PIGEONS flap madly in a Bradford alley, a woman stands outside a shuttered launderette, a man draws on a cigarette against a backdrop of urban graffiti.

These are among the many striking images captured by Bradford-based photographer John Cade, who has an ability to see the extraordinary in the ordinary.

Passengers on a bus, an Asian woman walking past a former textile mill, a dejected-looking youth on a city centre bench, he depicts life as he sees it.

His stark evocative, images are all the more memorable for their normality - this is Bradford as we know it.

John’s images of his home city are just part of a wider selection of work by the talented photographer and film maker, whose website johncadefilmandphotography.co.uk showcases images of locations including Paris and the English coast.

Montmatre in the mist, rain-lashed reflections of the Eiffel Tower, tourists at Notre-Dame Cathedral - his images veer from cityscapes to what he does best: people going about their daily lives. An incongruous shot of a nun clutching carrier bags as she walks along a busy beach on a hot day, a young lad drenched in City Park, and the many colourful characters of Bradford.

Raised on Holmewood estate, photographs and films captured his attention from an early age. “I remember my family had a lot of old black and white photography up in the house - pictures of movie stars and musicians mainly - and I used to love looking through old photo albums of my family in the 60s and 70s from before I was born.

“When I was younger my main thing was movies - I was obsessed with them and would watch anything I could get my hands on. Later, I started noticing things like directors' styles and editing techniques and certain looks of movies, especially American films from the 1970s. It opened up a new world to me, a different way of looking at things. I believe those movies inspired my photography style.”

Initially, he leaned towards acting, studying performing arts, but soon realised that his talents lay behind a lens. He was thrilled to be accepted at the Northern Film School at Leeds Metropolitan University, starting in 2003.”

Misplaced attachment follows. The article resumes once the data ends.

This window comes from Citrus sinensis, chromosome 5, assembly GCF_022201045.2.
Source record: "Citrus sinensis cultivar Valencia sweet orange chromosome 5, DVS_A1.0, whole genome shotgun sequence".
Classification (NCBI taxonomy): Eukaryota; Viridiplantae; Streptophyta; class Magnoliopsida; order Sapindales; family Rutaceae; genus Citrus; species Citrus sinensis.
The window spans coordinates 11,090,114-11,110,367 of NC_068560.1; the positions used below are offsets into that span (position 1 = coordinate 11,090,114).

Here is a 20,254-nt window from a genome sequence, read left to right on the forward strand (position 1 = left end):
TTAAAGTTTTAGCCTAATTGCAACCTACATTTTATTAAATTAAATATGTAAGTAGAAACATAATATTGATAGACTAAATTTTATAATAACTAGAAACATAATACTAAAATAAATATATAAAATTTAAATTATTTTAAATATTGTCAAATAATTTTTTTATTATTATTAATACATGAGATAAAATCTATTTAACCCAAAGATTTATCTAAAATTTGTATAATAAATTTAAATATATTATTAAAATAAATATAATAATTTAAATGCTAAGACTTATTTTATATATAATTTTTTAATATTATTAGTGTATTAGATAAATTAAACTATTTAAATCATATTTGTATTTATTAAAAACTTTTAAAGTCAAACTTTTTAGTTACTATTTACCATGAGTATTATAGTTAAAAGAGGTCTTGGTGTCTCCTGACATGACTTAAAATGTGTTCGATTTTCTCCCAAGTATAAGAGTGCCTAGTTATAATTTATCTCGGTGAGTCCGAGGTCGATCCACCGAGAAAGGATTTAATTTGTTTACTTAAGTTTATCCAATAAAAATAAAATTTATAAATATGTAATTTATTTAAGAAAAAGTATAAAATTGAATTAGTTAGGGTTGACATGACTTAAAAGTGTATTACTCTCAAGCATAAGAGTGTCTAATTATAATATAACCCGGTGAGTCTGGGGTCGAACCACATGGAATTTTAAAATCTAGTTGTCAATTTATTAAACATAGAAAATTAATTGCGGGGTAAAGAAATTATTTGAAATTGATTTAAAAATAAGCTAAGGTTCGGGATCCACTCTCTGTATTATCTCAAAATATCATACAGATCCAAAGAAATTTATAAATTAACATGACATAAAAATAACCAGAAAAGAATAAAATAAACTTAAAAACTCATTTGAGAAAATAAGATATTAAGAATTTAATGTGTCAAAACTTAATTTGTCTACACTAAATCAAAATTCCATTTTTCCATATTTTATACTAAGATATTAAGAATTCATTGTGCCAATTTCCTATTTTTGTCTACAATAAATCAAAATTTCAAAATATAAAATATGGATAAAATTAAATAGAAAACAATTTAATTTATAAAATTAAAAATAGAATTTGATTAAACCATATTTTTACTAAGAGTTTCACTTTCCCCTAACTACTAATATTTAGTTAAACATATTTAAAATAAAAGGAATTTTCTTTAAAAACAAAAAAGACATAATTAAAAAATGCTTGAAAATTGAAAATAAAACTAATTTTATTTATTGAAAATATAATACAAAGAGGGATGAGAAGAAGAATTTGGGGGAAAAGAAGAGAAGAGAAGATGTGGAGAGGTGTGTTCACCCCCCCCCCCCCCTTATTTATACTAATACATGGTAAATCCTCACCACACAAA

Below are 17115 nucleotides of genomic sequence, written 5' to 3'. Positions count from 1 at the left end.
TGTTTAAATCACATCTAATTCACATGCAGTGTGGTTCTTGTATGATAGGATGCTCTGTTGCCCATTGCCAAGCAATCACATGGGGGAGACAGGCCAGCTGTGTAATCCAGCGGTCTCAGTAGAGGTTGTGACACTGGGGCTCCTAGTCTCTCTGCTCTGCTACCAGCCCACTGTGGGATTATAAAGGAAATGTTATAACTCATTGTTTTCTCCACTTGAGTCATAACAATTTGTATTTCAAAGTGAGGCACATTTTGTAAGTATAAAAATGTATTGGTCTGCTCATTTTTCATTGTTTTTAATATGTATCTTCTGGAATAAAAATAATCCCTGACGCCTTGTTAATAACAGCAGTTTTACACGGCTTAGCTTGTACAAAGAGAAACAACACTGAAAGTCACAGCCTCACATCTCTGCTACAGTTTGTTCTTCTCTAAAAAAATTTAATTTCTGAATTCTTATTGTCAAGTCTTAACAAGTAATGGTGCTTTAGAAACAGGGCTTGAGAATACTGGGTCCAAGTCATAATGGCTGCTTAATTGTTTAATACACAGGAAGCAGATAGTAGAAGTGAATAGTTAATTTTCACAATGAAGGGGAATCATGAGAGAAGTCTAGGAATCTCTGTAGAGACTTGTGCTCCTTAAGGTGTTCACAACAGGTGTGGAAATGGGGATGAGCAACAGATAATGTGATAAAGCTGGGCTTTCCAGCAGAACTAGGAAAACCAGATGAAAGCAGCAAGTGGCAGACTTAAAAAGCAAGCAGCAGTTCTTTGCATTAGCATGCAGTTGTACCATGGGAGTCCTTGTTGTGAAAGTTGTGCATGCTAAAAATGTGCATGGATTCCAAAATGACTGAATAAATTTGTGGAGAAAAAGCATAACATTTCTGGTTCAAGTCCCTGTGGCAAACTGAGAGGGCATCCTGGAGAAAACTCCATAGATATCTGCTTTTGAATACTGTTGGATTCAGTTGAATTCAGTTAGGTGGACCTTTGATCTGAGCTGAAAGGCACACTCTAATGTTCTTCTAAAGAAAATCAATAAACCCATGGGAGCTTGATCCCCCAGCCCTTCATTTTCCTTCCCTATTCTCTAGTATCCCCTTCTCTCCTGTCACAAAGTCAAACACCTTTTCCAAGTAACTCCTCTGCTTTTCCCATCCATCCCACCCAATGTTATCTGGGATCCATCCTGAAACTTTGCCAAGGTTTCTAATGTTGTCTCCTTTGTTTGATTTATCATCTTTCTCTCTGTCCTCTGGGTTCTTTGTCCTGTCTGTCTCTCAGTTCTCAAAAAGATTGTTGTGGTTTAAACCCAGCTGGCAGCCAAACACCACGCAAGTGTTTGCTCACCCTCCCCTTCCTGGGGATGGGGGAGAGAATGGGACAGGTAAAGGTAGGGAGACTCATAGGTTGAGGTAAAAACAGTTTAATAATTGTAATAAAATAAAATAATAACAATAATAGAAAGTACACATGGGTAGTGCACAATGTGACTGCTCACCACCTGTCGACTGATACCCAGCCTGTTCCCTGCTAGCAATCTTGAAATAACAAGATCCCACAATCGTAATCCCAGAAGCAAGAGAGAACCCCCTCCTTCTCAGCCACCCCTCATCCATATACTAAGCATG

John was in his late teens when he began taking photographs regularly, but it was only five years ago, when he became frustrated at not having the resources or finance to make short films, that he started photographing Bradford street scenes “in a serious way”.

“That I’ve gone so deeply into it is kind of a happy accident,” he says. “I started taking an interest in some great photographers like Henry Cartier Bresson, Don McCullin and Saul Leiter and as I looked at their work and discovered more about the world of street photography.

“I realised that there wasn’t anything like that going on in Bradford, at least not in a way that I’d yet found. I wanted to capture my Bradford, the way I experience it, the things I see when I walk around that are so easy to miss. The interesting thing about Bradford for me is that it wears its scars so openly.”

One of the interesting things about photographing Bradford, he says, is seeing how lifestyles and cultures shift and change from one area to the next.

“There so much going on culturally on Bradford's streets that you don't see anywhere else. Where else can you see a woman shopping in traditional Muslim clothing walking alongside a man dressed as a cowboy? It is a city of contradiction and contradictions are great for photography as they help tell a story and raise questions. There’s a fascinating contrast going on between the old and the new, the successful and the poor.”

“You can see the industrial history of the city standing right beside brand new developments. I look back at pictures of the town centre I took only four years ago and some of the streets look completely different, whereas some of the areas on the outskirts haven't changed for decades. Right now we’re really bouncing back in a big way and it’s fascinating to see Bradford growing again. I hope some of that success spreads to some of the poorer areas and starts to bring people together more.”

John notices things that would pass other people by - bits of horse hair on barbed wire, litter on the road, reflections in puddles.

“I think once you’ve opened up that part of your brain and you’re looking at things that way it almost becomes second nature. I might be halfway through a conversation with someone and I’ll notice something that might make an interesting image so I’ve got my ears on one thing and my eyes on another.

“No matter what I’m doing I’m always looking around for potential shots. It gets quite tiresome for whoever is on holiday with me when I make them stop every five minutes while I get a shot or run across the road to take a picture something I've seen on the floor.”

He loves the mood and atmosphere that black and white photography creates. “It has a way of transforming every day scenes into something dramatic. It has a timeless quality.”

He finds his art relaxing and therapeutic. “Photography forces you to look outwards instead of inwards. I love that a single image can mean completely different things to different people. When you take a picture that you know works it’s a real buzz. It sounds like cliché, but I love the feeling of capturing a moment that will never happen again.”

John recently exhibited with the Bradford Photographic Society at the newly refurbished Shipley Library. “That was my first exhibition. I’m also in talks with The Big Red Bus Station in Leeds, a new bar that holds regular exhibitions. My work is also on display and for sale in a shop called Hustler’s in Sunbridge Wells.”

John still holds down a “day job” but his work is growing in popularity. "I’ve started to sell a lot more prints and I’d like the number of exhibitions to grow and be making enough money from photography to devote all of my time to it.”

He is also working towards producing a photography book about Bradford.